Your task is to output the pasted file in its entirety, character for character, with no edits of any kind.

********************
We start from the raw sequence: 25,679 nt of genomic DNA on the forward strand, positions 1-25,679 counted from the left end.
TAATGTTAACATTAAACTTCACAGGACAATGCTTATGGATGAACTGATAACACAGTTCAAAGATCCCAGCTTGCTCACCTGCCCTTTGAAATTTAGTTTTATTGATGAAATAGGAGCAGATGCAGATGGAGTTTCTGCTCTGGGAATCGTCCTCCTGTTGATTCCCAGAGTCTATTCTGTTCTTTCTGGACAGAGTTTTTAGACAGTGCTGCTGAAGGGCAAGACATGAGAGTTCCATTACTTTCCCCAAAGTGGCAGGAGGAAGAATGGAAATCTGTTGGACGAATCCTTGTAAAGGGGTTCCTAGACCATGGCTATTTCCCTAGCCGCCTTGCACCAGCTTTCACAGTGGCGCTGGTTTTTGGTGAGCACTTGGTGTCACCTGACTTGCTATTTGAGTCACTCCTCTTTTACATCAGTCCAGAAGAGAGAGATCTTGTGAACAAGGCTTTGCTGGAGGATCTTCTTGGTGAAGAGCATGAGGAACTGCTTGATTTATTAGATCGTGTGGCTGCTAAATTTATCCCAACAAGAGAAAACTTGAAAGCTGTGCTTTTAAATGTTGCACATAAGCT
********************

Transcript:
We start from the raw sequence: 25,679 nt of genomic DNA on the forward strand, positions 1-25,679 counted from the left end.
TAATGTTAACATTAAACTTCACAGGACAATGCTTATGGATGAACTGATAACACAGTTCAAAGATCCCAGCTTGCTCACCTGCCCTTTGAAATTTAGTTTTATTGATGAAATAGGAGCAGATGCAGATGGAGTTTCTGCTCTGGGAATCGTCCTCCTGTTGATTCCCAGAGTCTATTCTGTTCTTTCTGGACAGAGTTTTTAGACAGTGCTGCTGAAGGGCAAGACATGAGAGTTCCATTACTTTCCCCAAAGTGGCAGGAGGAAGAATGGAAATCTGTTGGACGAATCCTTGTAAAGGGGTTCCTAGACCATGGCTATTTCCCTAGCCGCCTTGCACCAGCTTTCACAGTGGCGCTGGTTTTTGGTGAGCACTTGGTGTCACCTGACTTGCTATTTGAGTCACTCCTCTTTTACATCAGTCCAGAAGAGAGAGATCTTGTGAACAAGGCTTTGCTGGAGGATCTTCTTGGTGAAGAGCATGAGGAACTGCTTGATTTATTAGATCGTGTGGCTGCTAAATTTATCCCAACAAGAGAAAACTTGAAAGCTGTGCTTTTAAATGTTGCACATAAGCT